This seminar discusses students' experiences working with victims, connecting theory to those experiences. Students learn the theory surrounding post-traumatic stress disorder, applying it to different victim scenarios. Students also study secondary victimization--for example, a rape victim's husband--and they learn the different ways human service professionals become secondary victims. Prerequisite: Obtain and complete diagnostic test/or essay from the Teaching Center. Overlap: PSYC 333 Psychology of Victims.Overlap: PSYC 333 Psychology of Victims.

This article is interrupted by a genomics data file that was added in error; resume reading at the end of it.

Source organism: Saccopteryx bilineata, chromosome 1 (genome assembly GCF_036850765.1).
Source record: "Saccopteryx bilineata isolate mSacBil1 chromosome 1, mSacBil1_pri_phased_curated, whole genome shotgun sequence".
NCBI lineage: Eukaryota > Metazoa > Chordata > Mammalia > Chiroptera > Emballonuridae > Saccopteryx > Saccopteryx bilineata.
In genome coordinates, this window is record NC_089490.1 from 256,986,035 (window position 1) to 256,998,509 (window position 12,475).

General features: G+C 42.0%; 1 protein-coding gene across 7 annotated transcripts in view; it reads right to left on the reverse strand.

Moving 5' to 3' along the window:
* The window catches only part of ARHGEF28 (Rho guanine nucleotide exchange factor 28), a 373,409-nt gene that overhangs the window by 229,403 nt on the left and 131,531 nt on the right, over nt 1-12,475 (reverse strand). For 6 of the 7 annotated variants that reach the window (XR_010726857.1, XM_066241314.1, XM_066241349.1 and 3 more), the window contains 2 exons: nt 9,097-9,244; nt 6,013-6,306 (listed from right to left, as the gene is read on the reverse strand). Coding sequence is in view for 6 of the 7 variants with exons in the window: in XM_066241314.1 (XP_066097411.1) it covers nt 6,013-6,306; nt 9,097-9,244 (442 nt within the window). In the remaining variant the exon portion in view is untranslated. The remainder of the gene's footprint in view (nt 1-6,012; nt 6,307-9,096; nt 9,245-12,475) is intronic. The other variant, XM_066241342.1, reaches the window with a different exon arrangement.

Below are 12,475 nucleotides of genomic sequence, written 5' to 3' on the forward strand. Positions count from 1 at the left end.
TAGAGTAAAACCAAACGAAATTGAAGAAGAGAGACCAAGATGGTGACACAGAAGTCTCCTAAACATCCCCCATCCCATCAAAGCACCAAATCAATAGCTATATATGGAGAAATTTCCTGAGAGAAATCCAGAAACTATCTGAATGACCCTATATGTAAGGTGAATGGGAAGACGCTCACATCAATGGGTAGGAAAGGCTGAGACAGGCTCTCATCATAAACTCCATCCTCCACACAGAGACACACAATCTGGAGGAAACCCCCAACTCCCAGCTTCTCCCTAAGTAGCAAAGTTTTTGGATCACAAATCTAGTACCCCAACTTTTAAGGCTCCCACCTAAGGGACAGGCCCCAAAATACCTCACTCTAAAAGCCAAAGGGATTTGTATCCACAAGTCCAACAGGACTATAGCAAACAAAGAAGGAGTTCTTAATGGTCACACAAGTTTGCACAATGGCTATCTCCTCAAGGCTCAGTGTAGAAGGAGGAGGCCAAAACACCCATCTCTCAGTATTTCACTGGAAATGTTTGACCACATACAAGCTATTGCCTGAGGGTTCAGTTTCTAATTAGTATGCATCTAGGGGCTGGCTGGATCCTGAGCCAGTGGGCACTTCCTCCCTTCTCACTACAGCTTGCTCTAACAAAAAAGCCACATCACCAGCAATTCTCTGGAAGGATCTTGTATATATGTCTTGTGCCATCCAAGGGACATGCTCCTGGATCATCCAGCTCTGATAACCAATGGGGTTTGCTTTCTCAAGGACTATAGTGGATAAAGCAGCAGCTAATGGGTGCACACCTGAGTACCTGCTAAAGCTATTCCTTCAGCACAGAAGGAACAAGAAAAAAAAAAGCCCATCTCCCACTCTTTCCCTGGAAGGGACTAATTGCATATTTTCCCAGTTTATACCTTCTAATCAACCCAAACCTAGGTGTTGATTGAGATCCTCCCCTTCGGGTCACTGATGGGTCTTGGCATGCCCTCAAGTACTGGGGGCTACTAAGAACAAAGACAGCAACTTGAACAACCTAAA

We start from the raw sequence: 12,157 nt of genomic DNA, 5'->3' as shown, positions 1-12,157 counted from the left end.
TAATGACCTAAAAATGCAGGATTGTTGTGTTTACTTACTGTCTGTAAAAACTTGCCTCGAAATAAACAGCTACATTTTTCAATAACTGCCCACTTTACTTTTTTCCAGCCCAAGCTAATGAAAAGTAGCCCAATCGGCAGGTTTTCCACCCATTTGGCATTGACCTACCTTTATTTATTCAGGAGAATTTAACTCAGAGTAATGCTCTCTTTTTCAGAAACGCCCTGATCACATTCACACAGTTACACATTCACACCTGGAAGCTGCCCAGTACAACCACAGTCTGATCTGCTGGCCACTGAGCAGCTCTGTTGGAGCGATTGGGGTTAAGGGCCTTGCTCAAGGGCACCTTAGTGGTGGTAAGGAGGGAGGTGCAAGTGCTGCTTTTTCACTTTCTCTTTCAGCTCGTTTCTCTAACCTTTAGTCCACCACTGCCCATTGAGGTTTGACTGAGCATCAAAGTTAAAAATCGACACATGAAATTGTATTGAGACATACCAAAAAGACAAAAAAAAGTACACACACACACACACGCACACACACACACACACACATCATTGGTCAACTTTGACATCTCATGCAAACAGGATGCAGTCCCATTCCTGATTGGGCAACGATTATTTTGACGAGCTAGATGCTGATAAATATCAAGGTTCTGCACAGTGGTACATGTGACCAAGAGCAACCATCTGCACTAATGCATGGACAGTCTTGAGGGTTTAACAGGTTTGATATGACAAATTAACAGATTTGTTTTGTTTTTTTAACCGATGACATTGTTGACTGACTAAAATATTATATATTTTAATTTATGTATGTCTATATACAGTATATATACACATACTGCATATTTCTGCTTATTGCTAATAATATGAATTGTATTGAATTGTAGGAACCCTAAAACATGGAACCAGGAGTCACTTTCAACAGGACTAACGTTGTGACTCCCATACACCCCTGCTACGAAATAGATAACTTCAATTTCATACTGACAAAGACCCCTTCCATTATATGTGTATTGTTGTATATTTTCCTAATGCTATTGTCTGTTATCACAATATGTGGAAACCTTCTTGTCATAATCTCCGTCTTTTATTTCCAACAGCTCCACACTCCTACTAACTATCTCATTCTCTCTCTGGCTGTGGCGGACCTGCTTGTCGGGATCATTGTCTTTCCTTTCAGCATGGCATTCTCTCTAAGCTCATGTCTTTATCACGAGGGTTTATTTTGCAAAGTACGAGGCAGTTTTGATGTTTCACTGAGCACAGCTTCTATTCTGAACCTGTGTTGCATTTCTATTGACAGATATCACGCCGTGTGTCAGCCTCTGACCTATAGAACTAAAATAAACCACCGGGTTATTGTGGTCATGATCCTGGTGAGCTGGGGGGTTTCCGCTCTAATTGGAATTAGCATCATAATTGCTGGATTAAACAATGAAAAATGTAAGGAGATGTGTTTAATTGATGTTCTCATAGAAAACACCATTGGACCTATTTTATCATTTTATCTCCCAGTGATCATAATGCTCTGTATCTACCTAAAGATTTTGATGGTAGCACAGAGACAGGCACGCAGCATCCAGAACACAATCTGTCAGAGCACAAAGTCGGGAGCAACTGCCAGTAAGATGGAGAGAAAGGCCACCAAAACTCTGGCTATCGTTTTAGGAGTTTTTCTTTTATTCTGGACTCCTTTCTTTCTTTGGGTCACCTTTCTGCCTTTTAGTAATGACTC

4 Undergraduate credits
Effective August 1, 1998 to present
Meets graduation requirements for
- Learn a biopsychosocial view of victimization.
- To understand secondary victimization including human service professionals as victims and gender roles in victimization.
- Understand the changes in the assumptive world of the victim.
- Understand the psychosocial dynamics of victimization.
- Employ the methods and data that historians and social and behavioral scientists use to investigate the human condition.
- Examine social institutions and processes across a range of historical periods and cultures.
- Use and critique alternative explanatory systems or theories.
- Develop and communicate alternative explanations or solutions for contemporary social issues.